John Esten Cooke was one of the last of the historical romanticists who followed the footsteps of James Fenimore Cooper. He was also the first of a long line of authors who continued to idealize the pre-Civil War South. Unlike some of the imitators of Cooper, Cooke wrote books which are well grounded in the history of Virginia, especially that of the James River section, in which most of them are laid.
By his own account, Cooke conceived and wrote THE VIRGINIA COMEDIANS in a few weeks during the winter of 1853-1854. Its publication by D. Appleton and Company in two volumes in 1854 brought immediate recognition to the twenty-four-year-old author. In the opinion of John O. Beaty, his biographer, the novel was “by far the finest” of his more than thirty published volumes.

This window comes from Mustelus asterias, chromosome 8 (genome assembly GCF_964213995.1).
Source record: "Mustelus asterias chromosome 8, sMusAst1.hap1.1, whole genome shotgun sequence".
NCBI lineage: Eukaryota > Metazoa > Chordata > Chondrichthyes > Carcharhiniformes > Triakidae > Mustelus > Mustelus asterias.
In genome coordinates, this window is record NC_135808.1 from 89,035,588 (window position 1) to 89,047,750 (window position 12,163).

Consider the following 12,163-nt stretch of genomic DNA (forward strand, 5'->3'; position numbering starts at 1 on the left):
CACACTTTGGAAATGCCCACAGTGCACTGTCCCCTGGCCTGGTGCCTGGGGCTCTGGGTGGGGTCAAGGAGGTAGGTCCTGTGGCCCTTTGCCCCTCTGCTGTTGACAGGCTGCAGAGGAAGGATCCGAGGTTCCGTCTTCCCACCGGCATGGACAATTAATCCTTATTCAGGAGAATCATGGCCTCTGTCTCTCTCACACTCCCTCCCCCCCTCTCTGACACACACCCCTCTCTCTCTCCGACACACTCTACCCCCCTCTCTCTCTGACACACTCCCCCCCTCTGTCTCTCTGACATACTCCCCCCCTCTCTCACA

The enduring value of the novel lies beyond its maze of intricate subplots, melodramatic intrigues, multiple love affairs, and diffusive colloquies—the conventional trappings of popular nineteenth century historical romances. Cooke’s avowed intention was to present “some view, however slight, of the various classes of individuals who formed that Virginia of 1765.” Critics agree that the novel remains important for its realistic portrayal of the various elements in Virginia society on the eve of the American Revolution. The lifestyle, and the manners and morals of the aristocratic Effinghams, the middle-class Waters, and the itinerant Hallams are particularly...
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